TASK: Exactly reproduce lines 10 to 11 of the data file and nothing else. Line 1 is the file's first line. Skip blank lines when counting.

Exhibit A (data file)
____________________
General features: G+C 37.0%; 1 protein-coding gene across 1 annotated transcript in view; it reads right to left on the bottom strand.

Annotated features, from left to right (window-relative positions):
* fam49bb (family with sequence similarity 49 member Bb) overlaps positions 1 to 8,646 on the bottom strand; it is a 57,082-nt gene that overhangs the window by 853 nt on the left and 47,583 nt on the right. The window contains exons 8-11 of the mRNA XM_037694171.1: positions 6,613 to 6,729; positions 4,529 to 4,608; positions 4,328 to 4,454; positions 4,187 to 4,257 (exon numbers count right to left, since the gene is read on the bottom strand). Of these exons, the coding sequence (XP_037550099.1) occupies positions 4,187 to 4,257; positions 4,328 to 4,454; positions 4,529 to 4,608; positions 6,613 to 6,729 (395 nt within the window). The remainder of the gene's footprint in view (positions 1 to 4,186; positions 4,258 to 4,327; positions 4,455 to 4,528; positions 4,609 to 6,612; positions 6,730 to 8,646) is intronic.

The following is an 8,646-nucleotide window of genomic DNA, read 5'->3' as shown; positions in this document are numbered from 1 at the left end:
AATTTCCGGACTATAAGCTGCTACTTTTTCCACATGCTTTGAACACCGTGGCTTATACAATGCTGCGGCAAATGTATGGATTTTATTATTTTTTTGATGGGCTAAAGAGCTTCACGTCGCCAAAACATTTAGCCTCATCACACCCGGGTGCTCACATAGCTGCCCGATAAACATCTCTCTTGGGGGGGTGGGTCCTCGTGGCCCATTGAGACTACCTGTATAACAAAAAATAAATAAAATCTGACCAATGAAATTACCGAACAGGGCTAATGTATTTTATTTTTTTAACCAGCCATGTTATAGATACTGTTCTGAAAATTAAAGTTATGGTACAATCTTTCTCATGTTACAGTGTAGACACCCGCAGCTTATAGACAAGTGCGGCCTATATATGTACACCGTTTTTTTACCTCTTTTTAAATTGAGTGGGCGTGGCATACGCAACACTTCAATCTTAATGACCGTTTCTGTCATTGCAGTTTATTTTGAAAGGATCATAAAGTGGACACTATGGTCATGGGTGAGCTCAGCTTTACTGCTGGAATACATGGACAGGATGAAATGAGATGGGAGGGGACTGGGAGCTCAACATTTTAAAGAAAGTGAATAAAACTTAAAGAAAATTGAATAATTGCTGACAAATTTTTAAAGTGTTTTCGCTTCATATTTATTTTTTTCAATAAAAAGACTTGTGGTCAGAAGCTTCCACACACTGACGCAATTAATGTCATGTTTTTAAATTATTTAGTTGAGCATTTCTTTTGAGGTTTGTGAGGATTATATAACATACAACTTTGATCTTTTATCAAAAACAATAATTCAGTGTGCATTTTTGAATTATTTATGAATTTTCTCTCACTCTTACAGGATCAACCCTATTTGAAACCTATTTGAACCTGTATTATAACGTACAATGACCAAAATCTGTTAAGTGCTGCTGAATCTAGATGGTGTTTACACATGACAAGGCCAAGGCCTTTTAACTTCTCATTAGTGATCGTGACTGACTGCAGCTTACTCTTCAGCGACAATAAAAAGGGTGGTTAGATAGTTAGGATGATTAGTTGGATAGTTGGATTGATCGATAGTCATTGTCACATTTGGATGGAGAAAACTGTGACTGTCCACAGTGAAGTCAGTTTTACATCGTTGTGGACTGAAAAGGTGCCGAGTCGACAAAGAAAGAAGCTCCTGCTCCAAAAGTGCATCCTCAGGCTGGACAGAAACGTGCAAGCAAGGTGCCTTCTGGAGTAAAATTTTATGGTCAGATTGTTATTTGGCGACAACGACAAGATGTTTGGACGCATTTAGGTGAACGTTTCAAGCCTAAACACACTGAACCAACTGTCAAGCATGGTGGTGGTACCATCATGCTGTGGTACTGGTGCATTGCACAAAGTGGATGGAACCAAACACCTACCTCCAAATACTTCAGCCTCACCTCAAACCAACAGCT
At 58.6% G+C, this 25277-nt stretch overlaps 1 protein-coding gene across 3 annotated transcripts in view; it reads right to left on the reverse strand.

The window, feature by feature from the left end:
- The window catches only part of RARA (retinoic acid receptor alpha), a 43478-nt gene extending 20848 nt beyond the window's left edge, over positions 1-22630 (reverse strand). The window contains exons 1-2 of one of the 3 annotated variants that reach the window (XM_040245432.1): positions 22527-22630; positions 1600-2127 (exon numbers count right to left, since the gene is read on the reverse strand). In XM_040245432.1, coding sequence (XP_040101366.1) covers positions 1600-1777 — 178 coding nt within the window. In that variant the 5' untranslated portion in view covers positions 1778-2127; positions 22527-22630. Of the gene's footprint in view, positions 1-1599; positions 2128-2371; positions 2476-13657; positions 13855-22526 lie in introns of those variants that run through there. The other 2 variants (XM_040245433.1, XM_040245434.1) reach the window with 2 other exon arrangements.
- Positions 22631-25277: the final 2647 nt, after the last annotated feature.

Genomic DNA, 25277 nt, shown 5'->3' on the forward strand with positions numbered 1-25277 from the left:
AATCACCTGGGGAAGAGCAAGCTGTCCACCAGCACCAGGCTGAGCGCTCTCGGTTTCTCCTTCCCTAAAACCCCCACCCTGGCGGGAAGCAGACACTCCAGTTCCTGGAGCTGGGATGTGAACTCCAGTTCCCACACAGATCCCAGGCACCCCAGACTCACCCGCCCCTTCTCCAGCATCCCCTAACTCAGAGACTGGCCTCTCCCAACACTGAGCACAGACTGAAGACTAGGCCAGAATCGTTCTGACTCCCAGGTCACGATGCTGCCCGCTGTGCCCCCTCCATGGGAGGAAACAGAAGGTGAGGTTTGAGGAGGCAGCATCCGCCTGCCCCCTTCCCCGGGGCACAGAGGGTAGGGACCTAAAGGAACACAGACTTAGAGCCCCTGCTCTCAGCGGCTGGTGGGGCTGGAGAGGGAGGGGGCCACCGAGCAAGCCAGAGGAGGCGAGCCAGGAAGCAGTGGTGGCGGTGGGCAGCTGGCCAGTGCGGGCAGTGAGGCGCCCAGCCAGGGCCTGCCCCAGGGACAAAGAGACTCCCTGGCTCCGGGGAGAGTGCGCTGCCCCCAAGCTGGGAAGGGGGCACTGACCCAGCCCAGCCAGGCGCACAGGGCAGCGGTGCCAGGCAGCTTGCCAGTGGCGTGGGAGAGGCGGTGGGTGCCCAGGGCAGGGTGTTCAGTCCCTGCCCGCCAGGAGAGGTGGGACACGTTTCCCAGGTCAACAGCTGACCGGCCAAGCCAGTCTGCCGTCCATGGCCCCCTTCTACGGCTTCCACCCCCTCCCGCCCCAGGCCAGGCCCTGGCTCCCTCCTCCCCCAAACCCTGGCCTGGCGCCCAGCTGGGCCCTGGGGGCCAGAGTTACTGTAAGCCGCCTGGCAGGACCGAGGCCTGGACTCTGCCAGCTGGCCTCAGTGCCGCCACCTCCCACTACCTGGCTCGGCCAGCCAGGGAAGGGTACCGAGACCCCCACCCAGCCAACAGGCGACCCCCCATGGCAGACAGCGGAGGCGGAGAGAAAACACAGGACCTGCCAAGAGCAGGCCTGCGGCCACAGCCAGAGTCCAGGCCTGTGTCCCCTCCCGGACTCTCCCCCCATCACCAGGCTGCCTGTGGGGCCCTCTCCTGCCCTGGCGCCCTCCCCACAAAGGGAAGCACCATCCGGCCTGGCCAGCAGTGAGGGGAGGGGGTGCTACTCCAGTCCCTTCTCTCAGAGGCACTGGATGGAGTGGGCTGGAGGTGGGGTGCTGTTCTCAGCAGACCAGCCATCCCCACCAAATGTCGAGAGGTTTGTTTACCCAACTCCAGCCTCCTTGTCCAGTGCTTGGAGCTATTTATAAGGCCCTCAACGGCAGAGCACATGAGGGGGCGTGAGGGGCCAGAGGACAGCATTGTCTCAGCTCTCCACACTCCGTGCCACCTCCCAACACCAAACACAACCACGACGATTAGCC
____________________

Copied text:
Genomic DNA, 25277 nt, shown 5'->3' on the forward strand with positions numbered 1-25277 from the left:
AATCACCTGGGGAAGAGCAAGCTGTCCACCAGCACCAGGCTGAGCGCTCTCGGTTTCTCCTTCCCTAAAACCCCCACCCTGGCGGGAAGCAGACACTCCAGTTCCTGGAGCTGGGATGTGAACTCCAGTTCCCACACAGATCCCAGGCACCCCAGACTCACCCGCCCCTTCTCCAGCATCCCCTAACTCAGAGACTGGCCTCTCCCAACACTGAGCACAGACTGAAGACTAGGCCAGAATCGTTCTGACTCCCAGGTCACGATGCTGCCCGCTGTGCCCCCTCCATGGGAGGAAACAGAAGGTGAGGTTTGAGGAGGCAGCATCCGCCTGCCCCCTTCCCCGGGGCACAGAGGGTAGGGACCTAAAGGAACACAGACTTAGAGCCCCTGCTCTCAGCGGCTGGTGGGGCTGGAGAGGGAGGGGGCCACCGAGCAAGCCAGAGGAGGCGAGCCAGGAAGCAGTGGTGGCGGTGGGCAGCTGGCCAGTGCGGGCAGTGAGGCGCCCAGCCAGGGCCTGCCCCAGGGACAAAGAGACTCCCTGGCTCCGGGGAGAGTGCGCTGCCCCCAAGCTGGGAAGGGGGCACTGACCCAGCCCAGCCAGGCGCACAGGGCAGCGGTGCCAGGCAGCTTGCCAGTGGCGTGGGAGAGGCGGTGGGTGCCCAGGGCAGGGTGTTCAGTCCCTGCCCGCCAGGAGAGGTGGGACACGTTTCCCAGGTCAACAGCTGACCGGCCAAGCCAGTCTGCCGTCCATGGCCCCCTTCTACGGCTTCCACCCCCTCCCGCCCCAGGCCAGGCCCTGGCTCCCTCCTCCCCCAAACCCTGGCCTGGCGCCCAGCTGGGCCCTGGGGGCCAGAGTTACTGTAAGCCGCCTGGCAGGACCGAGGCCTGGACTCTGCCAGCTGGCCTCAGTGCCGCCACCTCCCACTACCTGGCTCGGCCAGCCAGGGAAGGGTACCGAGACCCCCACCCAGCCAACAGGCGACCCCCCATGGCAGACAGCGGAGGCGGAGAGAAAACACAGGACCTGCCAAGAGCAGGCCTGCGGCCACAGCCAGAGTCCAGGCCTGTGTCCCCTCCCGGACTCTCCCCCCATCACCAGGCTGCCTGTGGGGCCCTCTCCTGCCCTGGCGCCCTCCCCACAAAGGGAAGCACCATCCGGCCTGGCCAGCAGTGAGGGGAGGGGGTGCTACTCCAGTCCCTTCTCTCAGAGGCACTGGATGGAGTGGGCTGGAGGTGGGGTGCTGTTCTCAGCAGACCAGCCATCCCCACCAAATGTCGAGAGGTTTGTTTACCCAACTCCAGCCTCCTTGTCCAGTGCTTGGAGCTATTTATAAGGCCCTCAACGGCAGAGCACATGAGGGGGCGTGAGGGGCCAGAGGACAGCATTGTCTCAGCTCTCCACACTCCGTGCCACCTCCCAACACCAAACACAACCACGACGATTAGCC